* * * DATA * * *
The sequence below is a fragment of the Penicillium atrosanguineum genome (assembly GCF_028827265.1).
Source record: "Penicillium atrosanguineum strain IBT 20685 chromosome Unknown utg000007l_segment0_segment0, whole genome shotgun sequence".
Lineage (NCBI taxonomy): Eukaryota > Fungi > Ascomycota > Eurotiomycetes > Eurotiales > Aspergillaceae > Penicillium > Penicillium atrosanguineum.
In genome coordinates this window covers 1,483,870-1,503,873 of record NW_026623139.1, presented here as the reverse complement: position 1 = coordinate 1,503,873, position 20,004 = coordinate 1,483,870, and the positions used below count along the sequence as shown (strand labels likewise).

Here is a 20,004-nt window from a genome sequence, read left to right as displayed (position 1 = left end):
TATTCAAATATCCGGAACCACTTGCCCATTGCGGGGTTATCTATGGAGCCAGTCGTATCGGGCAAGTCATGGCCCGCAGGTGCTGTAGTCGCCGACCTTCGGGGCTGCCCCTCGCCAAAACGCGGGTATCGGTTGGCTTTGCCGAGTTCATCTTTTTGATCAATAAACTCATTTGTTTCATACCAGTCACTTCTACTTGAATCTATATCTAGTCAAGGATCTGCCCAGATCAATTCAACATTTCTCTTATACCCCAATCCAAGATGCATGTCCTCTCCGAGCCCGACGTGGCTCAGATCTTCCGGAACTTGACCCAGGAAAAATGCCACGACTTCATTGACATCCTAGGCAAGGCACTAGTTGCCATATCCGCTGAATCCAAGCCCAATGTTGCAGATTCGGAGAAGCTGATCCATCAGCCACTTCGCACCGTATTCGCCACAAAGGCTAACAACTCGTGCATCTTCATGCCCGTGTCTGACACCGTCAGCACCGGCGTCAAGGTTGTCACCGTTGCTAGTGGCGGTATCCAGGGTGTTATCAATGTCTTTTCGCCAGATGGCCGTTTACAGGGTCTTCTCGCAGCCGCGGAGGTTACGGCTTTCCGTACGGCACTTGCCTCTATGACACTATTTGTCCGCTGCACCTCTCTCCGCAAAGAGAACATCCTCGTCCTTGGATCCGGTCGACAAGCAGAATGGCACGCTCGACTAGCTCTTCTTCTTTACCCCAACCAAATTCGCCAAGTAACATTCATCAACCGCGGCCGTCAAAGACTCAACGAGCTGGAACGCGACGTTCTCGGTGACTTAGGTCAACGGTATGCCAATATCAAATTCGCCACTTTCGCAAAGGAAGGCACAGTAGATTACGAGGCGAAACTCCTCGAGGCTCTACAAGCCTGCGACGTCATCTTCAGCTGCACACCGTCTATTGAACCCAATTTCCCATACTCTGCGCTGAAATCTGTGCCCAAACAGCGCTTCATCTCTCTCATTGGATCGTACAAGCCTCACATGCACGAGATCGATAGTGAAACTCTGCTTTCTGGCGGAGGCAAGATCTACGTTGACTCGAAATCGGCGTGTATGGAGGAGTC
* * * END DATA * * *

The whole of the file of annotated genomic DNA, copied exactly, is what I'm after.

The sequence below is a fragment of the Penicillium atrosanguineum genome (assembly GCF_028827265.1).
Source record: "Penicillium atrosanguineum strain IBT 20685 chromosome Unknown utg000007l_segment0_segment0, whole genome shotgun sequence".
Lineage (NCBI taxonomy): Eukaryota > Fungi > Ascomycota > Eurotiomycetes > Eurotiales > Aspergillaceae > Penicillium > Penicillium atrosanguineum.
In genome coordinates this window covers 1,483,870-1,503,873 of record NW_026623139.1, presented here as the reverse complement: position 1 = coordinate 1,503,873, position 20,004 = coordinate 1,483,870, and the positions used below count along the sequence as shown (strand labels likewise).

Here is a 20,004-nt window from a genome sequence, read left to right as displayed (position 1 = left end):
TATTCAAATATCCGGAACCACTTGCCCATTGCGGGGTTATCTATGGAGCCAGTCGTATCGGGCAAGTCATGGCCCGCAGGTGCTGTAGTCGCCGACCTTCGGGGCTGCCCCTCGCCAAAACGCGGGTATCGGTTGGCTTTGCCGAGTTCATCTTTTTGATCAATAAACTCATTTGTTTCATACCAGTCACTTCTACTTGAATCTATATCTAGTCAAGGATCTGCCCAGATCAATTCAACATTTCTCTTATACCCCAATCCAAGATGCATGTCCTCTCCGAGCCCGACGTGGCTCAGATCTTCCGGAACTTGACCCAGGAAAAATGCCACGACTTCATTGACATCCTAGGCAAGGCACTAGTTGCCATATCCGCTGAATCCAAGCCCAATGTTGCAGATTCGGAGAAGCTGATCCATCAGCCACTTCGCACCGTATTCGCCACAAAGGCTAACAACTCGTGCATCTTCATGCCCGTGTCTGACACCGTCAGCACCGGCGTCAAGGTTGTCACCGTTGCTAGTGGCGGTATCCAGGGTGTTATCAATGTCTTTTCGCCAGATGGCCGTTTACAGGGTCTTCTCGCAGCCGCGGAGGTTACGGCTTTCCGTACGGCACTTGCCTCTATGACACTATTTGTCCGCTGCACCTCTCTCCGCAAAGAGAACATCCTCGTCCTTGGATCCGGTCGACAAGCAGAATGGCACGCTCGACTAGCTCTTCTTCTTTACCCCAACCAAATTCGCCAAGTAACATTCATCAACCGCGGCCGTCAAAGACTCAACGAGCTGGAACGCGACGTTCTCGGTGACTTAGGTCAACGGTATGCCAATATCAAATTCGCCACTTTCGCAAAGGAAGGCACAGTAGATTACGAGGCGAAACTCCTCGAGGCTCTACAAGCCTGCGACGTCATCTTCAGCTGCACACCGTCTATTGAACCCAATTTCCCATACTCTGCGCTGAAATCTGTGCCCAAACAGCGCTTCATCTCTCTCATTGGATCGTACAAGCCTCACATGCACGAGATCGATAGTGAAACTCTGCTTTCTGGCGGAGGCAAGATCTACGTTGACTCGAAATCGGCGTGTATGGAGGAGTC